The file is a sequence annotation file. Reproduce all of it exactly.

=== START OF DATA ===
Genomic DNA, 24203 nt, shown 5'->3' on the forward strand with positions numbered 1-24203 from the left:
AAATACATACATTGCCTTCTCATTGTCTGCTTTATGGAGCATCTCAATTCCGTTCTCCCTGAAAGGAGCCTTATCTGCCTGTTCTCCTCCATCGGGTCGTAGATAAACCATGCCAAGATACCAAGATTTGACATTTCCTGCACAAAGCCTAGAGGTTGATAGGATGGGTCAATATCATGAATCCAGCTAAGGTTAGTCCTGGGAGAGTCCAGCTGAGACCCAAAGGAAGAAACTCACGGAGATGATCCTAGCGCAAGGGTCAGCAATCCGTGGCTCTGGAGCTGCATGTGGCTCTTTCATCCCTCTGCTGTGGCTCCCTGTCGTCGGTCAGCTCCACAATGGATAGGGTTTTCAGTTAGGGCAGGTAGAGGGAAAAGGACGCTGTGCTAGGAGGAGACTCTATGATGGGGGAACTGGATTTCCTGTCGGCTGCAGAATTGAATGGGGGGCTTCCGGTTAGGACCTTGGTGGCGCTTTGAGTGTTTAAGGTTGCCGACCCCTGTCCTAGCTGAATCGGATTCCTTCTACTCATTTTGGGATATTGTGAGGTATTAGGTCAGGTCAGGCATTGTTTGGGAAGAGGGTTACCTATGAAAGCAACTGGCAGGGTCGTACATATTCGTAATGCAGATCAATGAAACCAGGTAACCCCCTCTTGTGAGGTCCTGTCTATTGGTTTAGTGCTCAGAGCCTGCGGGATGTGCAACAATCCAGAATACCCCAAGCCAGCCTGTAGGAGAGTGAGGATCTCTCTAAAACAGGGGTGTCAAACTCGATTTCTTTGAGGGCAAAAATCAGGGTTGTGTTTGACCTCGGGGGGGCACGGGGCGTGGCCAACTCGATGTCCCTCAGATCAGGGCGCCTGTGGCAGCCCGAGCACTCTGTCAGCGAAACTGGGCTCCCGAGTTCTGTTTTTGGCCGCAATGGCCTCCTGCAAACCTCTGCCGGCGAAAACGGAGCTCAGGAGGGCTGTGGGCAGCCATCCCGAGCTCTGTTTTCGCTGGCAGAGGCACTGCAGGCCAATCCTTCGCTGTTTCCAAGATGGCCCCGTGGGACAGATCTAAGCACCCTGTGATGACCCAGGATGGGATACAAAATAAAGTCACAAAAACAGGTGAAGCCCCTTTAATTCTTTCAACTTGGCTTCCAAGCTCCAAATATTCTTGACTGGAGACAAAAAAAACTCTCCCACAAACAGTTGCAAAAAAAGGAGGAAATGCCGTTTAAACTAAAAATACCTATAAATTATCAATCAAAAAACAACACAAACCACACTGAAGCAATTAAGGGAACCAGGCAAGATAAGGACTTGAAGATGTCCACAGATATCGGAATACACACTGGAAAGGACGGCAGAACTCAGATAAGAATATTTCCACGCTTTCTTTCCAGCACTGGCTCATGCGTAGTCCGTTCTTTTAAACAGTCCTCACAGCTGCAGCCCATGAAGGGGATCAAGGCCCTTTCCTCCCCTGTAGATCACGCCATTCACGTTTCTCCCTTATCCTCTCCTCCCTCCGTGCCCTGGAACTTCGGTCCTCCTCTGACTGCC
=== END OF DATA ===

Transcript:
Genomic DNA, 24203 nt, shown 5'->3' on the forward strand with positions numbered 1-24203 from the left:
AAATACATACATTGCCTTCTCATTGTCTGCTTTATGGAGCATCTCAATTCCGTTCTCCCTGAAAGGAGCCTTATCTGCCTGTTCTCCTCCATCGGGTCGTAGATAAACCATGCCAAGATACCAAGATTTGACATTTCCTGCACAAAGCCTAGAGGTTGATAGGATGGGTCAATATCATGAATCCAGCTAAGGTTAGTCCTGGGAGAGTCCAGCTGAGACCCAAAGGAAGAAACTCACGGAGATGATCCTAGCGCAAGGGTCAGCAATCCGTGGCTCTGGAGCTGCATGTGGCTCTTTCATCCCTCTGCTGTGGCTCCCTGTCGTCGGTCAGCTCCACAATGGATAGGGTTTTCAGTTAGGGCAGGTAGAGGGAAAAGGACGCTGTGCTAGGAGGAGACTCTATGATGGGGGAACTGGATTTCCTGTCGGCTGCAGAATTGAATGGGGGGCTTCCGGTTAGGACCTTGGTGGCGCTTTGAGTGTTTAAGGTTGCCGACCCCTGTCCTAGCTGAATCGGATTCCTTCTACTCATTTTGGGATATTGTGAGGTATTAGGTCAGGTCAGGCATTGTTTGGGAAGAGGGTTACCTATGAAAGCAACTGGCAGGGTCGTACATATTCGTAATGCAGATCAATGAAACCAGGTAACCCCCTCTTGTGAGGTCCTGTCTATTGGTTTAGTGCTCAGAGCCTGCGGGATGTGCAACAATCCAGAATACCCCAAGCCAGCCTGTAGGAGAGTGAGGATCTCTCTAAAACAGGGGTGTCAAACTCGATTTCTTTGAGGGCAAAAATCAGGGTTGTGTTTGACCTCGGGGGGGCACGGGGCGTGGCCAACTCGATGTCCCTCAGATCAGGGCGCCTGTGGCAGCCCGAGCACTCTGTCAGCGAAACTGGGCTCCCGAGTTCTGTTTTTGGCCGCAATGGCCTCCTGCAAACCTCTGCCGGCGAAAACGGAGCTCAGGAGGGCTGTGGGCAGCCATCCCGAGCTCTGTTTTCGCTGGCAGAGGCACTGCAGGCCAATCCTTCGCTGTTTCCAAGATGGCCCCGTGGGACAGATCTAAGCACCCTGTGATGACCCAGGATGGGATACAAAATAAAGTCACAAAAACAGGTGAAGCCCCTTTAATTCTTTCAACTTGGCTTCCAAGCTCCAAATATTCTTGACTGGAGACAAAAAAAACTCTCCCACAAACAGTTGCAAAAAAAGGAGGAAATGCCGTTTAAACTAAAAATACCTATAAATTATCAATCAAAAAACAACACAAACCACACTGAAGCAATTAAGGGAACCAGGCAAGATAAGGACTTGAAGATGTCCACAGATATCGGAATACACACTGGAAAGGACGGCAGAACTCAGATAAGAATATTTCCACGCTTTCTTTCCAGCACTGGCTCATGCGTAGTCCGTTCTTTTAAACAGTCCTCACAGCTGCAGCCCATGAAGGGGATCAAGGCCCTTTCCTCCCCTGTAGATCACGCCATTCACGTTTCTCCCTTATCCTCTCCTCCCTCCGTGCCCTGGAACTTCGGTCCTCCTCTGACTGCC